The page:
I got a tram from near Haris’s place to Sarajevo train station. It was in the newer, less fantastic part of town, with a large quiet square in front of it called “Srebrenica Massacre Square”. So often in Bosnia it was easy to begin to forget what had gone on during the 1990s, but there were always reminders.
The train to Mostar was a few hours late. It arrived in Sarajevo at the same time as a train heading for Zagreb, and neither station nor train seemed to indicate which one was which. I got on the one that had come into the platform I was on, stood by the door in case I felt the need to jump out suddenly, watched the station recede and then uncertainly decided to take a seat. If I’d accidentally got the Zagreb train, then I would just go to Zagreb. Why not? There was only me and one other person in my compartment and I asked him, in a patronising traveller-style gesturing sort of way, if this was the Mostar train. He replied in normal English that it was.
We started talking. He was called Sasha, and he was a Bosnian Serb, about the same age as Haris. He was a metaller, bearded, long-haired and dressed in black. He told me of the constant grief anyone who looks a bit alternative gets from the police in Bosnia. He said all the police were uneducated country boys and would stop and search him at pretty much every opportunity.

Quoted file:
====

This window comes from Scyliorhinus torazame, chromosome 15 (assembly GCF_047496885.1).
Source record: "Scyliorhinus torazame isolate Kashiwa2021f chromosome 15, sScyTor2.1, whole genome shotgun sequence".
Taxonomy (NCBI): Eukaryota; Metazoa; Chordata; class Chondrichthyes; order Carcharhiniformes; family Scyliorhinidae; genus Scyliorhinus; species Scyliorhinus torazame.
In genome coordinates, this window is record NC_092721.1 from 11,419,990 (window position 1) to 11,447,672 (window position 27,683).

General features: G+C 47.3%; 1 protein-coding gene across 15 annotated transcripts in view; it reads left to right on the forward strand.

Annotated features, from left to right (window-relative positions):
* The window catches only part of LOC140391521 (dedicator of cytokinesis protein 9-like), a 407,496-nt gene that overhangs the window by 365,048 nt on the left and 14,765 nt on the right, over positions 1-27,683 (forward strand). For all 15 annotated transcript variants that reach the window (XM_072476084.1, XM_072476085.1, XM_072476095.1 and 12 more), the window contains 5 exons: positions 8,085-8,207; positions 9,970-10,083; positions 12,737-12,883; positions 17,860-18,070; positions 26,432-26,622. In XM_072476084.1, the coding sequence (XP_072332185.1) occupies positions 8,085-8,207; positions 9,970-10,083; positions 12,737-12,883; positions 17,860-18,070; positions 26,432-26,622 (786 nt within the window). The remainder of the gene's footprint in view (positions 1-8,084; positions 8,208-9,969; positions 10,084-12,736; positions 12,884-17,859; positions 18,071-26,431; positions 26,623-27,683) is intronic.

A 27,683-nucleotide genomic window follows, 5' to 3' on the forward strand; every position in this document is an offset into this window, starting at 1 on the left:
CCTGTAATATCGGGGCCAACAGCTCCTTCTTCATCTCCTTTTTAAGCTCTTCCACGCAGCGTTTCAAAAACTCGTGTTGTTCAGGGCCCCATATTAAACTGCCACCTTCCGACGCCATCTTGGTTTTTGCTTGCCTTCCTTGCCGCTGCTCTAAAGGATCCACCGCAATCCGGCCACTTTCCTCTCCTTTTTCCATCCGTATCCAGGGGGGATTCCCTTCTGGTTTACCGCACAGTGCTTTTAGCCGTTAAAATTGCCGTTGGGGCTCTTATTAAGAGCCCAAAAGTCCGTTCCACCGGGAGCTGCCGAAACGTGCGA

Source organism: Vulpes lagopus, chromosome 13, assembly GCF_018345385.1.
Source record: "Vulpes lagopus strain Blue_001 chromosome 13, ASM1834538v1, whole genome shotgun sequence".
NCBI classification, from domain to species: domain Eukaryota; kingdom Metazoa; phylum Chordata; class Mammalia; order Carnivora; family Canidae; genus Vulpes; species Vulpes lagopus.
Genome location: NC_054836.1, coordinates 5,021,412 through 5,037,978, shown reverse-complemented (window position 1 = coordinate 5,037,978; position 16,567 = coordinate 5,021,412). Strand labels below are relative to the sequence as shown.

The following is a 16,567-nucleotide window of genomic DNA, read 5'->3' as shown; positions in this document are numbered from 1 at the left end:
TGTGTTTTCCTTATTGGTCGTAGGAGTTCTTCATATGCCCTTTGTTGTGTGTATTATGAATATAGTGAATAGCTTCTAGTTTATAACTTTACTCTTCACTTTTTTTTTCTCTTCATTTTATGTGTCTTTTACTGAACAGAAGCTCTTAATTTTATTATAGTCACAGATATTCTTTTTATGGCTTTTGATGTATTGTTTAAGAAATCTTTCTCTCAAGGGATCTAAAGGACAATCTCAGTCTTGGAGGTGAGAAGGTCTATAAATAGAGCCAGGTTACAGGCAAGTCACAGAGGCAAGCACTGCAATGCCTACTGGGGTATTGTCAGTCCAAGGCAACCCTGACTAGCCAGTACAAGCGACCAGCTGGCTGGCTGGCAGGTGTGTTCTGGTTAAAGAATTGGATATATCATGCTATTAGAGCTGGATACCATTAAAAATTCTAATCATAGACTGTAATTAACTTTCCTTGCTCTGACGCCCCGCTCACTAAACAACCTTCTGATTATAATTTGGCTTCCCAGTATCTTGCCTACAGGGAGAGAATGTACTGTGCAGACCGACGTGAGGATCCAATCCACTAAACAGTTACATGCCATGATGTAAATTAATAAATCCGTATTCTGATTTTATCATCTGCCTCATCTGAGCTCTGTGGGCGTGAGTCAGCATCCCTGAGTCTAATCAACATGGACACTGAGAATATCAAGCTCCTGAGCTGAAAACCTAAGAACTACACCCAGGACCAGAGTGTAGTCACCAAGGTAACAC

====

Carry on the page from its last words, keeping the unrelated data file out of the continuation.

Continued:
We spoke of many things. A native of Herzegovina, he said it bothered him a bit that everyone calls the country “Bosnia” when really it’s “Bosnia and Herzegovina”. But his Herzegovina nationalism was not particularly serious and he was generally more concerned with enjoying being a student in Mostar. We talked a bit about the war, and he said he thought Bosnia was healing, slowly. But I remembered Haris saying he just didn’t know if he could ever be friends with a Serb, after all the horrors he’d lived through. I wondered what would happen if these two good people ever met. Would they get on, or would the legacy of the brutality be too great?
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